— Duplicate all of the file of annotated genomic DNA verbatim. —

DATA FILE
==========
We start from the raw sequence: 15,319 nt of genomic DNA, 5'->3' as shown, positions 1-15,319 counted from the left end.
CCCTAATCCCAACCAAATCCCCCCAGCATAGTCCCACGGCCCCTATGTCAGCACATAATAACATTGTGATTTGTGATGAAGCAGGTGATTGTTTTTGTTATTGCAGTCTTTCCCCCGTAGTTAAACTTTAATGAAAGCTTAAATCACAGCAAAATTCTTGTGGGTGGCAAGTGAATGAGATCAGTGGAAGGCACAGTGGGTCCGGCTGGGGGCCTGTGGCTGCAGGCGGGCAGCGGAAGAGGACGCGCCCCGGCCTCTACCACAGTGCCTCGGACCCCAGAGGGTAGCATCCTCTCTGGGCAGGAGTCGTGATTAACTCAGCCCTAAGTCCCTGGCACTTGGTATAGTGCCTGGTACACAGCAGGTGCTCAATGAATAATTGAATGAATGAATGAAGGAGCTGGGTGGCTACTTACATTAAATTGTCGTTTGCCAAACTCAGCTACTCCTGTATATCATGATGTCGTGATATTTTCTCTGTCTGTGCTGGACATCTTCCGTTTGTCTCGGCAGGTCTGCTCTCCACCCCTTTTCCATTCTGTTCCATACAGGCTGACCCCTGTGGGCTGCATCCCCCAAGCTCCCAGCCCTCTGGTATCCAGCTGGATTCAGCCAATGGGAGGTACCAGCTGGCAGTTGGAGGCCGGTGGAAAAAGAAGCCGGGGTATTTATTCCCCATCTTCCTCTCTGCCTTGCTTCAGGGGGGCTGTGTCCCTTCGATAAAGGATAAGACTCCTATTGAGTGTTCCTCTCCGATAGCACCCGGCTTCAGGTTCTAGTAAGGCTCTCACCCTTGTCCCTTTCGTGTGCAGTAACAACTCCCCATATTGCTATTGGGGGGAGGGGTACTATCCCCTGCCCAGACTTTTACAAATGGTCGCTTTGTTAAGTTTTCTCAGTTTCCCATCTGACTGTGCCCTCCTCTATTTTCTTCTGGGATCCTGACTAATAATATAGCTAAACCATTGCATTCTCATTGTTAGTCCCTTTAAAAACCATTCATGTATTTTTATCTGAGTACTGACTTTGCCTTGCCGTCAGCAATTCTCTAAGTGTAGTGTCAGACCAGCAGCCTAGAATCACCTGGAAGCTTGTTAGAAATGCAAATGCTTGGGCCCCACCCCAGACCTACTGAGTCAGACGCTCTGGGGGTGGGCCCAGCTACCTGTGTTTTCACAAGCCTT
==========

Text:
We start from the raw sequence: 15,319 nt of genomic DNA, 5'->3' as shown, positions 1-15,319 counted from the left end.
CCCTAATCCCAACCAAATCCCCCCAGCATAGTCCCACGGCCCCTATGTCAGCACATAATAACATTGTGATTTGTGATGAAGCAGGTGATTGTTTTTGTTATTGCAGTCTTTCCCCCGTAGTTAAACTTTAATGAAAGCTTAAATCACAGCAAAATTCTTGTGGGTGGCAAGTGAATGAGATCAGTGGAAGGCACAGTGGGTCCGGCTGGGGGCCTGTGGCTGCAGGCGGGCAGCGGAAGAGGACGCGCCCCGGCCTCTACCACAGTGCCTCGGACCCCAGAGGGTAGCATCCTCTCTGGGCAGGAGTCGTGATTAACTCAGCCCTAAGTCCCTGGCACTTGGTATAGTGCCTGGTACACAGCAGGTGCTCAATGAATAATTGAATGAATGAATGAAGGAGCTGGGTGGCTACTTACATTAAATTGTCGTTTGCCAAACTCAGCTACTCCTGTATATCATGATGTCGTGATATTTTCTCTGTCTGTGCTGGACATCTTCCGTTTGTCTCGGCAGGTCTGCTCTCCACCCCTTTTCCATTCTGTTCCATACAGGCTGACCCCTGTGGGCTGCATCCCCCAAGCTCCCAGCCCTCTGGTATCCAGCTGGATTCAGCCAATGGGAGGTACCAGCTGGCAGTTGGAGGCCGGTGGAAAAAGAAGCCGGGGTATTTATTCCCCATCTTCCTCTCTGCCTTGCTTCAGGGGGGCTGTGTCCCTTCGATAAAGGATAAGACTCCTATTGAGTGTTCCTCTCCGATAGCACCCGGCTTCAGGTTCTAGTAAGGCTCTCACCCTTGTCCCTTTCGTGTGCAGTAACAACTCCCCATATTGCTATTGGGGGGAGGGGTACTATCCCCTGCCCAGACTTTTACAAATGGTCGCTTTGTTAAGTTTTCTCAGTTTCCCATCTGACTGTGCCCTCCTCTATTTTCTTCTGGGATCCTGACTAATAATATAGCTAAACCATTGCATTCTCATTGTTAGTCCCTTTAAAAACCATTCATGTATTTTTATCTGAGTACTGACTTTGCCTTGCCGTCAGCAATTCTCTAAGTGTAGTGTCAGACCAGCAGCCTAGAATCACCTGGAAGCTTGTTAGAAATGCAAATGCTTGGGCCCCACCCCAGACCTACTGAGTCAGACGCTCTGGGGGTGGGCCCAGCTACCTGTGTTTTCACAAGCCTT